What we celebrate and why: Christian Lent – a Catholic perspective

Ash Wednesday marks the beginning of the 40-day period of Lent for Christians. The Orthodox Churches call it Great Lent, but also have three other longer periods of fasting.

In the weeks before Good Friday, Christians remember the suffering and death of Jesus Christ and prepare for Easter, for the message of the resurrection. The biblical background for setting Lent at 40 days and nights is Jesus’ fasting in the desert, which also lasted forty days. Lent begins on Ash Wednesday and ends on the Easter Vigil from Holy Saturday to Easter Sunday. In calendar terms, however, Lent lasts longer than 40 days because Sundays, as holidays, are excluded from fasting and penance.

Julia Winterboer, a participant in DialoguePerspectives from the 2015/16 programme year, reflects on her Lenten ritual thus:

Why voluntarily give up something I love or like?

That was the question I asked myself as a child when I was supposed to give up sweets during Lent before Easter. Inevitably, I always failed in this resolution, if only because my birthday was during this period. Nevertheless, I stubbornly tried again every year, as if it was something that absolutely had to be done. Until I gave it up as a teenager.

It was only as a young adult that I approached this ritual again. I was interested in what it actually meant to do without, especially in a country where abundance and availability are taken for granted.

Since then, I have experienced that this self-chosen renunciation, for example of sweets, coffee, or the use of social media, gives me a different richness. The renunciation questions what I otherwise perceive as everyday things. When I fasted sweets, I experienced the sweetness of fruits anew. When I stopped drinking coffee, I cared more about sleep and was more rested. Instead of wasting time on social media, I was more aware of what was happening around me. Through this freely chosen renunciation, I experienced abundance.

Last year, I went on a pilgrimage with a Muslim friend in the footsteps of Francis of Assisi. This saint emphasised poverty. His path was very radical, but the idea that renunciation brings another fullness of life is becoming more and more important to me. It is more than just a spiritual thought, it raises the question of a good, fulfilled, and sustainable life, characterised by simplicity and enjoyment. Socially, there seems to be a narrative that “more” always equals more happiness or fulfilment. For me, fasting means having the paradoxical experience that it is the other way around.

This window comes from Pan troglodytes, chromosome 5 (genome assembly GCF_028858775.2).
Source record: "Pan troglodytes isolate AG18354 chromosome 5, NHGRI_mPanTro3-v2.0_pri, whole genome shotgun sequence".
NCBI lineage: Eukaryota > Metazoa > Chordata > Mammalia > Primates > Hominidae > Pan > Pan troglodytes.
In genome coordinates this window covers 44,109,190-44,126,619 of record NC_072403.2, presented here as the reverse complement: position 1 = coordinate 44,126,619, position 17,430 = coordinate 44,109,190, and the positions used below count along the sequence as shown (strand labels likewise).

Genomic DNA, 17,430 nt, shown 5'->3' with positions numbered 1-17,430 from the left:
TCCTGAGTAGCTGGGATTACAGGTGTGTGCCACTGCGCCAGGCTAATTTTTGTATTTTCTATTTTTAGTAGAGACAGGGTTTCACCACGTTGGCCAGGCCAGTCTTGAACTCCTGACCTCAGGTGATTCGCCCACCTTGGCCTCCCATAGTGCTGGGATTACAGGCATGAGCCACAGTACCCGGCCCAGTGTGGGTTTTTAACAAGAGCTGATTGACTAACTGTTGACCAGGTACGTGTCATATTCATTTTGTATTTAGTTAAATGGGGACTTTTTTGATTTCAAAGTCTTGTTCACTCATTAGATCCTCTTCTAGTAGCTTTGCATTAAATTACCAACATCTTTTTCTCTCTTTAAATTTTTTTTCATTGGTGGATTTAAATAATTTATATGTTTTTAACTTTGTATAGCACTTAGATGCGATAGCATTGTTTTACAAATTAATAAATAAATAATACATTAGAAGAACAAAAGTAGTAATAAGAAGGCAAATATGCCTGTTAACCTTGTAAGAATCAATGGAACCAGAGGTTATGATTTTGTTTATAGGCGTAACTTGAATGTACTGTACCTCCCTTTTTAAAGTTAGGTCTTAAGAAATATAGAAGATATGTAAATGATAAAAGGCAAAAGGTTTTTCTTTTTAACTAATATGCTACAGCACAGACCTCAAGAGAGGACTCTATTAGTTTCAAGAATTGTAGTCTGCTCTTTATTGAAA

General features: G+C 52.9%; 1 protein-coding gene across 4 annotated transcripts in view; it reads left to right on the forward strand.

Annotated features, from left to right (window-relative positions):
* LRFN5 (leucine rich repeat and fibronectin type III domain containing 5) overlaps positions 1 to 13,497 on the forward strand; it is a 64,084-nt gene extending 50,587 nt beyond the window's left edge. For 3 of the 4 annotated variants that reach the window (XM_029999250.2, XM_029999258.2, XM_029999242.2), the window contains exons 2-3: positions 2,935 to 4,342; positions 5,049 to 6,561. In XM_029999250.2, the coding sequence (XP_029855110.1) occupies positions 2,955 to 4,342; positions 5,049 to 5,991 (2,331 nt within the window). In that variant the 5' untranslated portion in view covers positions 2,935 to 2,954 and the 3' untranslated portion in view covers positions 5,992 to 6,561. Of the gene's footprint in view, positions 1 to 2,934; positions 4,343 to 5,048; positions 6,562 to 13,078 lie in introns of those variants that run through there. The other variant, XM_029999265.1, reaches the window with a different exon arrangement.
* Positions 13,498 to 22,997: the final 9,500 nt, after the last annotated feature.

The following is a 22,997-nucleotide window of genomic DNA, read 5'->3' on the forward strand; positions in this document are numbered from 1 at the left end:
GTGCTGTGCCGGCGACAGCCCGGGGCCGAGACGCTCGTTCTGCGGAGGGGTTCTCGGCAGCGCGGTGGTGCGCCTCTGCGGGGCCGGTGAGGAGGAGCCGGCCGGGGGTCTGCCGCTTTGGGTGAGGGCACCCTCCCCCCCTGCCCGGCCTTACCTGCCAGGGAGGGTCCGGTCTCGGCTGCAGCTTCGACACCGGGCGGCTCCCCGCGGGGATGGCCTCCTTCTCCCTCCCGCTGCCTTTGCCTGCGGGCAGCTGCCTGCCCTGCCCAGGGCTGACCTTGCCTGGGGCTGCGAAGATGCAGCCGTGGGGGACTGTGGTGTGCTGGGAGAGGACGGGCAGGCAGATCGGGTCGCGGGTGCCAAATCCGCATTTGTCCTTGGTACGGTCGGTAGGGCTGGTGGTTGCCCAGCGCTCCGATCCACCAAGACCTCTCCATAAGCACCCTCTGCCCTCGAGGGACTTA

In the Catholic rite, we begin Lent with a cross of ash drawn on our foreheads as the priest speaks the words, “Remember that you are dust and to dust you shall return.” For me, this draws my attention to what is really important in my life, and it is a reminder of my mortality, my limitations, which are also a part of being human. Forty days is a long time. And setbacks are (still) part of it. But during and at the end of this time, I experience why it is worth it.

Julia Winterboer

Julia Winterboer is a DialoguepersPectives alumna and was a participant in our first programme. She holds a master’s degree in German philology and ethics as well as religion and culture. Julia Winterboer has been the education, social affairs and culture officer at the Catholic University Community Bielefeld since 2016.

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˝Some wise person once wrote “The whole entire world is a very narrow bridge and the main thing is to have no fear at all.” I feel that thanks to DialoguePerspectives the world is becoming a network of interconnected bridges that we are building between each other together. Beautiful bridges thanks to which we can try to create a world together, a world free from prejudices and fear.

Anna, DialoguePerspectives participant

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